Monday, January 20, 2014

What JavaScript Can Teach Us About Functional Programming

"Follow your function, go and batten on"
-- Shakespeare, Coriolanus

What is functional programming?  

What is functional programming, looking online we find a few differing definitions:

"Functional programming is programming without assignment statements."
-- Uncle Bob, FP Basics E1

"[Functional Programming,] treats computation as the evaluation of mathematical functions and avoids state and mutable data."
-- Wikipedia, Functional Programming

"Functional programming is a style of programming which models computations as the evaluation of expressions."
-- HaskellWiki, Functional Programming

"Functional Programming is when functions, not objects or procedures, are the fundamental building blocks of a program."

The definitions above ascribe the following attributes to functional programming:
  • no mutations
  • no states
  • computations are done by functions
What does this mean to me?

"Functional Programming, is programming with functions as first class citizens which do not expose state outside of the function."
-- me, right here

I believe a few examples would be nice right about now and since I feel rebellious I'll see what JavaScript can tell us about functional programming.

Examples of JavaScript being used in a functional style

Let's fire up Node.js.

C:\Documents and Settings\Mike Harris>node
> var x = 5, f = function(x) { return x + 2; };
> console.log(x);
> console.log(f);

Looking above we see that we can pass the function f along like we do with the variable x.

> var strangeAdd = function(f, x) { return f(x) + x; };
> strangeAdd(f, x);
> strangeAdd(function() { return 42; }, 1);

Moving on, we see that we can create a function called strangeAdd which takes a function and a value as its arguments and adds the two arguments together passing the value as an argument to the function argument.  With the first call to strangeAdd we pass the already defined function f and the variable x giving the result of 12.  While in the second call to strangeAdd we pass in an anonymous function and the value 1 giving us the result of 43.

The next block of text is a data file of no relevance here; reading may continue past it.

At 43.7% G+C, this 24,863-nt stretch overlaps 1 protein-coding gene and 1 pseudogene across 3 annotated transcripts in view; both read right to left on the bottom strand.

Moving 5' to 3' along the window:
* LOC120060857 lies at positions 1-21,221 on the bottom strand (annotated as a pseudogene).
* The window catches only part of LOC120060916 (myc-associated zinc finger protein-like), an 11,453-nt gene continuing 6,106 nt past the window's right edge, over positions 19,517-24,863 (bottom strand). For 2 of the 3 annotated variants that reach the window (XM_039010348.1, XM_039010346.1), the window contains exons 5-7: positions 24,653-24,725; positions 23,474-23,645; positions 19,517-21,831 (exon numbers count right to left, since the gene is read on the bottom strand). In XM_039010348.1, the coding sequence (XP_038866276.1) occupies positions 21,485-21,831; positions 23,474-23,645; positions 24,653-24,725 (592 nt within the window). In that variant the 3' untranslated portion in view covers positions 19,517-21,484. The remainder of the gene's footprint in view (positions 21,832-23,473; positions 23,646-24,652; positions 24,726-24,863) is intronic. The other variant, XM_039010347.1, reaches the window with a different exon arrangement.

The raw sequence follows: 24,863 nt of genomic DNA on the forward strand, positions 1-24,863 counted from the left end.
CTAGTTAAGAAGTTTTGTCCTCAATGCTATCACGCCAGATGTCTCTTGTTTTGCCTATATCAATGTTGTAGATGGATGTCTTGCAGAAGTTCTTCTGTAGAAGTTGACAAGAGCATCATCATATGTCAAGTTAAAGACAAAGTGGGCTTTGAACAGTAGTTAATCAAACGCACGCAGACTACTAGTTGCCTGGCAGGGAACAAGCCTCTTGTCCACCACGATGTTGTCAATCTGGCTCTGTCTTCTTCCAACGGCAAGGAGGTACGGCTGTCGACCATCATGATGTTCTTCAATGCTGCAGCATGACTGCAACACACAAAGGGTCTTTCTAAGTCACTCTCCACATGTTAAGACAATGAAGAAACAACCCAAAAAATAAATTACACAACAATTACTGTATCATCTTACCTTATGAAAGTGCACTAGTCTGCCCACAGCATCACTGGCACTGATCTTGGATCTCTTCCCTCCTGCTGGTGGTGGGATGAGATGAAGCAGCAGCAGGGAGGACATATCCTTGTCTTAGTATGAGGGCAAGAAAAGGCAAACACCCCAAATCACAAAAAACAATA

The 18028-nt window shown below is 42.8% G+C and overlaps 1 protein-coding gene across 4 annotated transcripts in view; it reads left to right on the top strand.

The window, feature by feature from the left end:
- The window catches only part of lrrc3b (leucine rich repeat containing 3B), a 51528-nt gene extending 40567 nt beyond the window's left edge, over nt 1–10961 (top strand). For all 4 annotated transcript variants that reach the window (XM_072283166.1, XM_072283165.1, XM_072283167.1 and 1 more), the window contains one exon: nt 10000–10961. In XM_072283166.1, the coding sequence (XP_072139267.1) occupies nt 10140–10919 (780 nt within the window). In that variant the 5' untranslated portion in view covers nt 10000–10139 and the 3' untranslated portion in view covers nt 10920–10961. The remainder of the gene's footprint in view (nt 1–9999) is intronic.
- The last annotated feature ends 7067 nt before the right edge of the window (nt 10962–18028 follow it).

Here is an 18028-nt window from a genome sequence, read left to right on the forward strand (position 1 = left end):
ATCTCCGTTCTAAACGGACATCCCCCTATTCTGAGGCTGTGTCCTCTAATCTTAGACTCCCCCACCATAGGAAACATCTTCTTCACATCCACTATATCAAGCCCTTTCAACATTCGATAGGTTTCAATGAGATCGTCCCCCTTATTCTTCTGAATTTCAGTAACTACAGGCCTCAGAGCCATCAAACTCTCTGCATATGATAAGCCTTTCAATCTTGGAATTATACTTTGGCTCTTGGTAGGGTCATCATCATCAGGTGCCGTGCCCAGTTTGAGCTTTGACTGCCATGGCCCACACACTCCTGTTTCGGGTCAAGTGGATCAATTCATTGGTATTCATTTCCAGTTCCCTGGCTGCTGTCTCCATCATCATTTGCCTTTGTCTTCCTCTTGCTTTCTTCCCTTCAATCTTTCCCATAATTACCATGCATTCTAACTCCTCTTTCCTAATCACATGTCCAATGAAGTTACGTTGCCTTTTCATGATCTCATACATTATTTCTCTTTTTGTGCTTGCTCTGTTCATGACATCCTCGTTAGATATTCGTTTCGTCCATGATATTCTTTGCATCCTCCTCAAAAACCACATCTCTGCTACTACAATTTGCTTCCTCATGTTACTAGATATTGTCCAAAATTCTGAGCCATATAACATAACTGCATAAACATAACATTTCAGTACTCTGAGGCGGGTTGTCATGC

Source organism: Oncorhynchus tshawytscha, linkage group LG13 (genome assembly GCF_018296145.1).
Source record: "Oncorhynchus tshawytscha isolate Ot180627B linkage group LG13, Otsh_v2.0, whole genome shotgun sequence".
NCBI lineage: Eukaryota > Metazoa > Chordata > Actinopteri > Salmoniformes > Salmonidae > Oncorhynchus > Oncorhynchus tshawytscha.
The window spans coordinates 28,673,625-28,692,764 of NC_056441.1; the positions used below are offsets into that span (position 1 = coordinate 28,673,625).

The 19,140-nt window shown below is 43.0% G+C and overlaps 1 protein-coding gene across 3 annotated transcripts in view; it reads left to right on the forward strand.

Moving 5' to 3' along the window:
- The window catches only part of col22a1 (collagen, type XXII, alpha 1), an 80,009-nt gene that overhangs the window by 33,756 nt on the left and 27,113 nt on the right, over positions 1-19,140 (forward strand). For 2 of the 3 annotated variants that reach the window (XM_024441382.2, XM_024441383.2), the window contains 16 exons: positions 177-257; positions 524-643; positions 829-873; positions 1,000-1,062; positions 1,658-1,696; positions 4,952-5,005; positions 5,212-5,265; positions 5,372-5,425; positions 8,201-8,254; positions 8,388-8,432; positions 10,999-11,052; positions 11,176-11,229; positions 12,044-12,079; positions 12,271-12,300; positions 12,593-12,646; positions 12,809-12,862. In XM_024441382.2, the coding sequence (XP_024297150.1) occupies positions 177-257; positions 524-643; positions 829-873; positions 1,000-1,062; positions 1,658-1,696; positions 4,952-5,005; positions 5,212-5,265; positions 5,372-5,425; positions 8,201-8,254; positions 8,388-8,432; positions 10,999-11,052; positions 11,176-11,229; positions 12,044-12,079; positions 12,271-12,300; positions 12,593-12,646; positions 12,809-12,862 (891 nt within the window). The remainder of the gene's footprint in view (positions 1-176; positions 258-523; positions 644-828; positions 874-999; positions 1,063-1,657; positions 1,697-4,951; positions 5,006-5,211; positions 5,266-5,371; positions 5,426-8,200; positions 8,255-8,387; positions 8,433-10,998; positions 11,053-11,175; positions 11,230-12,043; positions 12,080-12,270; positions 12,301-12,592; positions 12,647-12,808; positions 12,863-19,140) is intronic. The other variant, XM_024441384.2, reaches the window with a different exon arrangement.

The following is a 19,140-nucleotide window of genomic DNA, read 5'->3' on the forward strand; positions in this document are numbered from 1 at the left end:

> var messAround = function(x) { x = "Hello"; console.log(x); };
> messAround(x); console.log("Global x = " + x);
Global x = 5

We see that in JavaScript we can mutate the parameter being passed in without worrying about changing the value of the parameter outside of the function.

> var closureAdd = function(c) { return function(x) { return c + x; }; };
> var add5 = closureAdd(5);
> add5(2);
> var helloer = closureAdd("Hello ");
> helloer("Mike Harris");
'Hello Mike Harris'

How about encapsulation?  In functional programming to encapsulate a value we use a closure.  A closure wraps a value passed into a function which returns another function.  We see that when we call closureAdd with a 5 we get a function which adds 5 to whatever value is passed in.  Next, we use the concatenation functionality of the + function in JavaScript and create a function which says Hello to whatever is passed in.

I believe this demonstrates what we ascribed to functional programming.

Closing thoughts on functional programming with JavaScript

Do not get me wrong JavaScript is no Haskell, but it does allow for functional style of programming.  In fact with Bilby you get much of what function programmers rave about.

"[L]essons from functional programming languages like Clojure and Haskell that are directly applicable to JavaScript"